• Perform a Financial Analysis: The creditor must conduct an analysis to compare the financial outcomes of modifying the mortgage versus proceeding with foreclosure. This analysis needs to follow accepted guidelines such as those from the Home Affordable Modification Program, the Federal Deposit Insurance Corporation’s Loan Modification Program, any recognized program by major financial oversight bodies, or similar federal programs.
  • Decide on Loan Modification Based on Analysis: If the analysis shows that modifying the loan (according to the borrower’s new payment ability) will bring in more money than foreclosure would, the creditor must agree to modify the loan.

On the other hand, if modifying the loan would result in less money than foreclosure, or if it doesn’t meet the borrower’s payment needs, the creditor must inform the borrower that the loan won’t be modified. They must provide a written explanation showing why, based on their financial analysis and the borrower’s ability to pay, after which they can continue with the foreclosure process.

Redemption and Deficiency Judgments

Unfortunately, Massachusetts laws don’t grant borrowers a right of redemption once the foreclosure process is complete. This aspect of Massachusetts foreclosure law contrasts with some other states, such as Alabama, Arkansas, California, Idaho, Illinois, Iowa, Kentucky, Michigan, Minnesota, Missouri, New Jersey, New Mexico, North Dakota, and Oregon, where such rights are available.

Deficiency Judgments

Massachusetts laws allow a lender to seek deficiency judgments after a foreclosure sale, whether the sale was judicial or non-judicial. For the purposes of this article, a deficiency is the remaining debt after a property is sold at foreclosure but the proceeds aren’t enough to cover the mortgage. 

However, no one in Massachusetts can claim a deficiency after June 30, 1946, from a foreclosure sale that occurred after January 1, 1946, unless specific steps were followed. These steps are:

  • Notice Requirement: The lender must have sent a written notice to the borrower (the defendant). This notice must state the lender’s intention to foreclose and warn of potential liability for any remaining debt. It needs to be sent by registered mail, with postage prepaid and requiring a return receipt, to the borrower’s last known address.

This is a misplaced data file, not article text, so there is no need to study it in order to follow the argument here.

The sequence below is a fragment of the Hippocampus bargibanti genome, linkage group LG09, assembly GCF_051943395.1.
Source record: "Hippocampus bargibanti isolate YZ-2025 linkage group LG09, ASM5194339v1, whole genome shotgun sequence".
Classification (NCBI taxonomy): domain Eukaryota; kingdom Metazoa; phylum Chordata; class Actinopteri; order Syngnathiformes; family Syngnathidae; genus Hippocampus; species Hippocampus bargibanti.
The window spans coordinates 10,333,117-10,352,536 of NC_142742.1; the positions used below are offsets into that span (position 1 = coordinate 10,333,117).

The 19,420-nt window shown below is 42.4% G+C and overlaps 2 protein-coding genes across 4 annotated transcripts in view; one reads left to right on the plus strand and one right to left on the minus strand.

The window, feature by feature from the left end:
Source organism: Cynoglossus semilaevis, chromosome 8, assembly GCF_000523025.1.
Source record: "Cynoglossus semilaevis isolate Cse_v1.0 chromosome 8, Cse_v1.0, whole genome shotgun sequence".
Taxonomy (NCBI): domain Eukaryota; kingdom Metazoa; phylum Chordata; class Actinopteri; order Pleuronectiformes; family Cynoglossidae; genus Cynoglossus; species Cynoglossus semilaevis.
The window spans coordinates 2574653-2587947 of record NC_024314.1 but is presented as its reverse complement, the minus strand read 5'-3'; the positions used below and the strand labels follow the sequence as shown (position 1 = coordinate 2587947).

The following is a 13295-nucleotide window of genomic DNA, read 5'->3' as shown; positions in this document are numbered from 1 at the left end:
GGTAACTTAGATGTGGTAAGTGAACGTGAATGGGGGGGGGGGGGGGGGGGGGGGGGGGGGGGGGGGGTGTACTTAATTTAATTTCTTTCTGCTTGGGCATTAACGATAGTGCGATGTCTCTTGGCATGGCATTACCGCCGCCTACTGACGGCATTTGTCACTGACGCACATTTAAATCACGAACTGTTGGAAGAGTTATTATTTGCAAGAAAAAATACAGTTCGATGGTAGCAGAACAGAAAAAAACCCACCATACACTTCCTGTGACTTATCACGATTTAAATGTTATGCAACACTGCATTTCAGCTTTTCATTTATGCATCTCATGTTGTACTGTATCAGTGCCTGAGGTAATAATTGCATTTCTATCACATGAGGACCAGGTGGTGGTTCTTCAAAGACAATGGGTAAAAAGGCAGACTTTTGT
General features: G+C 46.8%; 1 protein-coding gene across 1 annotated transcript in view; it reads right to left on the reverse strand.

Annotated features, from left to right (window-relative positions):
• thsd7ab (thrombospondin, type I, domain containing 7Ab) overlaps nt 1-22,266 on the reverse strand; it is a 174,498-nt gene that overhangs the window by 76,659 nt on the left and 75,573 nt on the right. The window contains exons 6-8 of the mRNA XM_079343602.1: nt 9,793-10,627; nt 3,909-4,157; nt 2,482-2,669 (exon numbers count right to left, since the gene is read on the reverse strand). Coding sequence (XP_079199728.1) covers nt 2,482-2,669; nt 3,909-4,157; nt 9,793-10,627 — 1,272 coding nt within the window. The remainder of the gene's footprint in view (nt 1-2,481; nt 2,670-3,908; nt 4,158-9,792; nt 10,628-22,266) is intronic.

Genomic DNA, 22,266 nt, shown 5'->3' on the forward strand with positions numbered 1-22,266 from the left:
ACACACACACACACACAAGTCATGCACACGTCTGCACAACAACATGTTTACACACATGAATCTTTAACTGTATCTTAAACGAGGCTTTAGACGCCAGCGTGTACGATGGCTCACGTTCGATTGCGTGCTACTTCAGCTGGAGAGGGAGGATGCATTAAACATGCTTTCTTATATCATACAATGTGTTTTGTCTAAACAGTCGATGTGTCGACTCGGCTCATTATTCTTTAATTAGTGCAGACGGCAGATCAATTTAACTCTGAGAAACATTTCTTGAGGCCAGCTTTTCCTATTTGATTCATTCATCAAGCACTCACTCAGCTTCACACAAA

• Timing of the Notice: This notice must be sent at least 21 days before the foreclosure sale is scheduled.
  • Affidavit Requirement: Within 30 days after the foreclosure sale, the lender must sign and submit an affidavit. This document must confirm that the notice was mailed as described.

If these conditions are met, the notice is considered adequate. The affidavit submitted on time is treated as proof that the notice was properly mailed

Special Protections and Programs

The state has introduced various programs, such as the Distressed Properties Indentification and Revitalization Grant (DPIR) in 2013. Under this program, the then Attorney-general of Massachusetts, Martha Coakley, gave a $1 million grant program for rehabilitating bank-owned properties that had been foreclosed. 

Comparative Insights

While unique in certain aspects, Massachusetts’ foreclosure laws and processes are similar to those of other states in some areas.

Publish Sale Notice

In Massachusetts, the lender must give the borrower 41 days’ notice before they sell a foreclosed property. That’s the same amount of time they give you in Arizona, but it’s actually shorter than in a lot of other states. 

States like Colorado, Delaware, Hawaii, Nevada, Montana, Alaska, and Washington usually have notice periods that range from about 50 to 90 days. Massachusetts has this shorter timeframe because the state aims to make the foreclosure process a bit quicker.

Costs in a Range and Comparison to Other States

In Massachusetts, the costs tied to going through a foreclosure usually fall between $2,500 and $5,000. Interestingly, it’s about the same in Kansas and Maine, where you’d also be looking at shelling out between $2,500 and $5,000 for a foreclosure.  

Impact on Credit Score

The impact of foreclosure on credit scores in Massachusetts aligns with the national trend. A foreclosure can lead to a decrease of 100 points or more in a credit score. This decrease remains on the credit report for 7 years, but its effect diminishes over time with responsible credit management.


Although foreclosure laws and processes in Massachusetts protect the borrower and the lender equally, they don’t ease the negative effects of foreclosure. For those facing foreclosure, selling the mortgage note can help in avoiding the foreclosure process and its consequences.